Not that, of course, I was anything less than ecstatic about being in Bath. As a Jane Austen fan, naturally I’ve always wanted to go there. So it was a bit surreal when I found myself standing there, and then I found myself in the Jane Austen museum, learning much more about her life than I had ever known. The thing that makes me happy is, I think Jane and I would have gotten along quite well–she was a strong person, and a very independent woman, especially for her time. It’s sad to think the author of so many happy endings never got one herself, but I like to think she was content with her lot in life most of the time. Anyway, we got to browse through an exhibit, watch a video about her time in Bath, and lastly we got the chance to try on bonnets, which was a lot of fun (even if I learned definitively that bonnets are NOT my thing). From there, we had a quick wander, took a peek at the Pump Room, and made our way back up the big hill to our hostel to chill until dinner. Did I mention that somehow a fountain pen made its way home with me? Yes… the second time I could NOT resist, and now I’ll have to figure out a way to transport it safely home with me so my journal writing can make me feel like Jane Austen from now on.

Anyway, Shannon and I spent the night in, making a quick excursion to Tesco (convenience store) for dinner provisions, such as bread and a hunk of delicious mature cheddar that I accidentally left in the hostel fridge. We spent a little time socialising with our classmates, and then, weary from the long day of so much awesomeness, we hit the hay.

Woke up to head down the big hill to see the Roman Baths! Which, sadly enough, you cannot actually bath in anymore. Bath still has hot springs, mind you, but they have nice (expensive) spas set up ’round them, and we decided to skip on the expense for this time. Still, it was pretty cool standing in such a well preserved Roman bath house and, yes admittedly, touching the water a little bit. We even tossed coins into the sacred well and made a wish or two, then spent a probably disturbing amount of time trying to get pictures of pigeons bathing in the water. When we got tired of tormenting the wildlife, we grabbed a spot of tea and headed back for our coach to leave Bath behind.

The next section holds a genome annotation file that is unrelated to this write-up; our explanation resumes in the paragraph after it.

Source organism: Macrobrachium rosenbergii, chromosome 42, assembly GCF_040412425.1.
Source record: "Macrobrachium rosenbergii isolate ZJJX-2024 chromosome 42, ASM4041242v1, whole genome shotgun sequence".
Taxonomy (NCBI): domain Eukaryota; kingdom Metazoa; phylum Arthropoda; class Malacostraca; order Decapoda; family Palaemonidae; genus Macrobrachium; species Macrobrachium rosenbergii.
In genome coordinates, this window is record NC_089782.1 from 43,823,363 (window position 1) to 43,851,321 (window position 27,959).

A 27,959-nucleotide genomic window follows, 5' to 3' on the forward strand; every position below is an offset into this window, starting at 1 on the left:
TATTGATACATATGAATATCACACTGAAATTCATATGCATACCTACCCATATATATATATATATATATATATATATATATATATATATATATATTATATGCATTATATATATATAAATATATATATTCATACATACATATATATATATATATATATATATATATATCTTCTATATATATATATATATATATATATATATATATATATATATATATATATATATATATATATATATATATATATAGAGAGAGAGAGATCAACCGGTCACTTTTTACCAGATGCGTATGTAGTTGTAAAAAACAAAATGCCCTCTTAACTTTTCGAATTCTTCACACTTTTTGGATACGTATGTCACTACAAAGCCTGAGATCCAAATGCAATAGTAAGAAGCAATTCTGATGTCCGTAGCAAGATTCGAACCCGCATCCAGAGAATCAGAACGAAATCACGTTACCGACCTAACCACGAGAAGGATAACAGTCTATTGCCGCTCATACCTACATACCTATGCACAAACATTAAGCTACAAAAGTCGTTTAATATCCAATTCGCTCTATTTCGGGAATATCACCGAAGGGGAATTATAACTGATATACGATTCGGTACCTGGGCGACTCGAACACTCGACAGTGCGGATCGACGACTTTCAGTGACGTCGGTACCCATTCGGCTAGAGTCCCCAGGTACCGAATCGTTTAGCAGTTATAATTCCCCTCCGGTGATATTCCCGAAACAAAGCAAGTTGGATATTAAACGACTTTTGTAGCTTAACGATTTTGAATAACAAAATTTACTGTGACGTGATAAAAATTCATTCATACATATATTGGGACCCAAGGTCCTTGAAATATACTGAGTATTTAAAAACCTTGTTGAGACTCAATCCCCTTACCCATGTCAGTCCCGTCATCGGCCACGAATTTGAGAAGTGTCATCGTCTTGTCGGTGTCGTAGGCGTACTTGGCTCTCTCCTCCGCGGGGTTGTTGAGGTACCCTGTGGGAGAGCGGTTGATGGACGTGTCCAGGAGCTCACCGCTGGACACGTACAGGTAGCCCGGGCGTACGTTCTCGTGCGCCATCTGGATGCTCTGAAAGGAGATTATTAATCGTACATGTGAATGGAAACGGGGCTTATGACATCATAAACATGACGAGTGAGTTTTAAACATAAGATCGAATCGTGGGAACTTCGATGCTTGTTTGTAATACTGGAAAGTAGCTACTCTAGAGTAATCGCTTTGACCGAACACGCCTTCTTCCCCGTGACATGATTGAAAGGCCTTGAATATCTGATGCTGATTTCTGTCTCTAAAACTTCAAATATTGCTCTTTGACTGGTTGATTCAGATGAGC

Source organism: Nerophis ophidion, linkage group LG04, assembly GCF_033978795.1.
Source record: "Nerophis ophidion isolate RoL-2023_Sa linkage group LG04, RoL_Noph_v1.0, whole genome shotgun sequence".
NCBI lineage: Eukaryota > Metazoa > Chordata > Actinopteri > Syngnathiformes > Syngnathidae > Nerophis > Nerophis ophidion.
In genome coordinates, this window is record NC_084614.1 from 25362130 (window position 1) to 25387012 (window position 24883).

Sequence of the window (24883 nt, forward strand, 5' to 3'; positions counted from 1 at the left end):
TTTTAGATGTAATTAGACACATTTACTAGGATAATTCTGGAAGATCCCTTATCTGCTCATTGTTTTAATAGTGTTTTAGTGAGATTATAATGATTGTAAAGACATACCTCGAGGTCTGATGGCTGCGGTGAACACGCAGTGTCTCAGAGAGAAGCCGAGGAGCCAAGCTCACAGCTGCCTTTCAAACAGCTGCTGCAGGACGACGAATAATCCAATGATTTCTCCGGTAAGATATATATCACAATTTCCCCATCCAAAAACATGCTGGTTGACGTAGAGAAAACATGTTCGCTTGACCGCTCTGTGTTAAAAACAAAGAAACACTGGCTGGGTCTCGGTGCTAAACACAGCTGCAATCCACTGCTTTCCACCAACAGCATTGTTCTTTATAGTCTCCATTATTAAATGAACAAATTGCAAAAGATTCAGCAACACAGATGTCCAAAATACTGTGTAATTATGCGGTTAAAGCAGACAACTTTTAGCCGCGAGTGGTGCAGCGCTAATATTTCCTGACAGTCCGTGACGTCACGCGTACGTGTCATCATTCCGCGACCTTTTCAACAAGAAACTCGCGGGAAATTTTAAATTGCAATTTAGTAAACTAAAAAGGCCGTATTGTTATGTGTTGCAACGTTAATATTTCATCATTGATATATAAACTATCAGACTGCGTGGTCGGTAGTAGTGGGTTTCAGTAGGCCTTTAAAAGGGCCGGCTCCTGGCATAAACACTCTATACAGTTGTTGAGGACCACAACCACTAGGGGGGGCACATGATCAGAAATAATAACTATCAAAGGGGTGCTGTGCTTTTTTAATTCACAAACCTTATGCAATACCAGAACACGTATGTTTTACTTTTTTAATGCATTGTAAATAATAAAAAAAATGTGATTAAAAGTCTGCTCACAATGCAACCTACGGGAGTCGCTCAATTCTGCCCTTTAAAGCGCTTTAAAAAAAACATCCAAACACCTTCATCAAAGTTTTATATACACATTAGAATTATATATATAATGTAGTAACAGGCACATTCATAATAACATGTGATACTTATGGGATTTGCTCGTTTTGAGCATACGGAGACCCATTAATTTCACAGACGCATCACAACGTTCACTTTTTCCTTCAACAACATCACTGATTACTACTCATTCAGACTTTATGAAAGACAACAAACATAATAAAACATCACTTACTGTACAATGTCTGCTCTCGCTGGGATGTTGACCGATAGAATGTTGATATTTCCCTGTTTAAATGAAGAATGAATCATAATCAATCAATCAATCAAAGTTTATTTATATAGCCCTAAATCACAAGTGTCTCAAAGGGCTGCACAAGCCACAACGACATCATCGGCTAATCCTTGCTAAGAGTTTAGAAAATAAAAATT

And then, the trip home, stopping on the way at Stonehenge–THE Stonehenge–and Salisbury Cathedral. Stonehenge was both exactly like I pictured and totally different. It was a little sad that we weren’t allowed to walk up and touch it, but we were allowed to get pretty close, considering people have tried to carve their names into it. Honestly, I worry about people sometimes. On our way out, we ended up having a short conversation with one of the druids from the area, and he told us how they were allowed to go in to the ruins on the equinoxes and the solstices to do their rituals. Then, he invited us to come along! We both got really excited, only to remember we already had plans that weekend, but it’s still a nice thing to imagine getting to do one day. From there, we (fittingly, somehow) headed to Salisbury cathedral, where we looked at your usual gorgeous Christian splendor, and I left feeling very well rounded and adult.

One four hour nap later, and it was home sweet manor home, and back to the sad reality of all the homework that is mounting up around me even as I type this. An amazing weekend, and many more to come yet… but in the end, it IS still school, one of the things that is sometimes hardest to remember.

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One thought on “On Quills, Jane Austen, Pendulums, and Stonehenge (Need I Go On?)

  1. Hello there Amanda just surfing as per usual and came across your blog and glad you made a trip out to Bath and was wondering if you would like to join us on the Jane Austen Centre's Online Forum as a member. Updating us on whatever you are writing about or your experience in Bath.
    Our moniker on twitter is JAConlineforum
    Stella G
    Senior Member Recuiter
    http://www.janeausten.co.uk/forum/